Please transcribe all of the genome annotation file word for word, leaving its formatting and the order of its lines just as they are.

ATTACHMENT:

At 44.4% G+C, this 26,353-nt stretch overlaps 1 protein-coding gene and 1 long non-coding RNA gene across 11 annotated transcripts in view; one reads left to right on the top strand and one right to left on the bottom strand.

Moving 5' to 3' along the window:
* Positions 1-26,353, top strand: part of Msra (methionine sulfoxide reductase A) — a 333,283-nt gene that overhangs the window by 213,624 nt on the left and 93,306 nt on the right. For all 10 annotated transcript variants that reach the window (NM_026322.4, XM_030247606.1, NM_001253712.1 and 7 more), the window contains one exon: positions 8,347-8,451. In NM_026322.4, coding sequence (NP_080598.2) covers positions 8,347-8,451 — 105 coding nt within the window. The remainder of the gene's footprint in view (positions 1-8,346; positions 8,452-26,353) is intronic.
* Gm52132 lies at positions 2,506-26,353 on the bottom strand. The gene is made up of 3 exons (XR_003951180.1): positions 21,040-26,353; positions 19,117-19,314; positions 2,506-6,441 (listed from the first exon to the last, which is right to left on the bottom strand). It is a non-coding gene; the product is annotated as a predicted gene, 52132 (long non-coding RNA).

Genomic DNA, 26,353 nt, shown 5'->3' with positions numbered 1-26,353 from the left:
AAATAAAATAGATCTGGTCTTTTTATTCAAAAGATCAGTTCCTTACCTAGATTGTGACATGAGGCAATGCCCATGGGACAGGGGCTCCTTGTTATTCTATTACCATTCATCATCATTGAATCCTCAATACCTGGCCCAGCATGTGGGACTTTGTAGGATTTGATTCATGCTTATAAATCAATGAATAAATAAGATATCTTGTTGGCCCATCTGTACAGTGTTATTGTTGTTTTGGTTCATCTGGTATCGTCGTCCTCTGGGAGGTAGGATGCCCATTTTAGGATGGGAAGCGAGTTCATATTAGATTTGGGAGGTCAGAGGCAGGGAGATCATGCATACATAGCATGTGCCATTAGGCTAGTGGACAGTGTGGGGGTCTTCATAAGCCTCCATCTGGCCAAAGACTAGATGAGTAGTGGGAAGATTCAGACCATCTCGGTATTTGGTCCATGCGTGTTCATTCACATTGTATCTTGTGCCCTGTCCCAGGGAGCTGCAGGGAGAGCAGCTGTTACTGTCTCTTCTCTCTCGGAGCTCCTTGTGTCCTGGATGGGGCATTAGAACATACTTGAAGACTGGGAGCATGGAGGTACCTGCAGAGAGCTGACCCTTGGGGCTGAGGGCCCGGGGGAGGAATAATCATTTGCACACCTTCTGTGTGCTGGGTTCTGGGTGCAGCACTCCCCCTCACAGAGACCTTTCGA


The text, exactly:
At 44.4% G+C, this 26,353-nt stretch overlaps 1 protein-coding gene and 1 long non-coding RNA gene across 11 annotated transcripts in view; one reads left to right on the top strand and one right to left on the bottom strand.

Moving 5' to 3' along the window:
* Positions 1-26,353, top strand: part of Msra (methionine sulfoxide reductase A) — a 333,283-nt gene that overhangs the window by 213,624 nt on the left and 93,306 nt on the right. For all 10 annotated transcript variants that reach the window (NM_026322.4, XM_030247606.1, NM_001253712.1 and 7 more), the window contains one exon: positions 8,347-8,451. In NM_026322.4, coding sequence (NP_080598.2) covers positions 8,347-8,451 — 105 coding nt within the window. The remainder of the gene's footprint in view (positions 1-8,346; positions 8,452-26,353) is intronic.
* Gm52132 lies at positions 2,506-26,353 on the bottom strand. The gene is made up of 3 exons (XR_003951180.1): positions 21,040-26,353; positions 19,117-19,314; positions 2,506-6,441 (listed from the first exon to the last, which is right to left on the bottom strand). It is a non-coding gene; the product is annotated as a predicted gene, 52132 (long non-coding RNA).

Genomic DNA, 26,353 nt, shown 5'->3' with positions numbered 1-26,353 from the left:
AAATAAAATAGATCTGGTCTTTTTATTCAAAAGATCAGTTCCTTACCTAGATTGTGACATGAGGCAATGCCCATGGGACAGGGGCTCCTTGTTATTCTATTACCATTCATCATCATTGAATCCTCAATACCTGGCCCAGCATGTGGGACTTTGTAGGATTTGATTCATGCTTATAAATCAATGAATAAATAAGATATCTTGTTGGCCCATCTGTACAGTGTTATTGTTGTTTTGGTTCATCTGGTATCGTCGTCCTCTGGGAGGTAGGATGCCCATTTTAGGATGGGAAGCGAGTTCATATTAGATTTGGGAGGTCAGAGGCAGGGAGATCATGCATACATAGCATGTGCCATTAGGCTAGTGGACAGTGTGGGGGTCTTCATAAGCCTCCATCTGGCCAAAGACTAGATGAGTAGTGGGAAGATTCAGACCATCTCGGTATTTGGTCCATGCGTGTTCATTCACATTGTATCTTGTGCCCTGTCCCAGGGAGCTGCAGGGAGAGCAGCTGTTACTGTCTCTTCTCTCTCGGAGCTCCTTGTGTCCTGGATGGGGCATTAGAACATACTTGAAGACTGGGAGCATGGAGGTACCTGCAGAGAGCTGACCCTTGGGGCTGAGGGCCCGGGGGAGGAATAATCATTTGCACACCTTCTGTGTGCTGGGTTCTGGGTGCAGCACTCCCCCTCACAGAGACCTTTCGA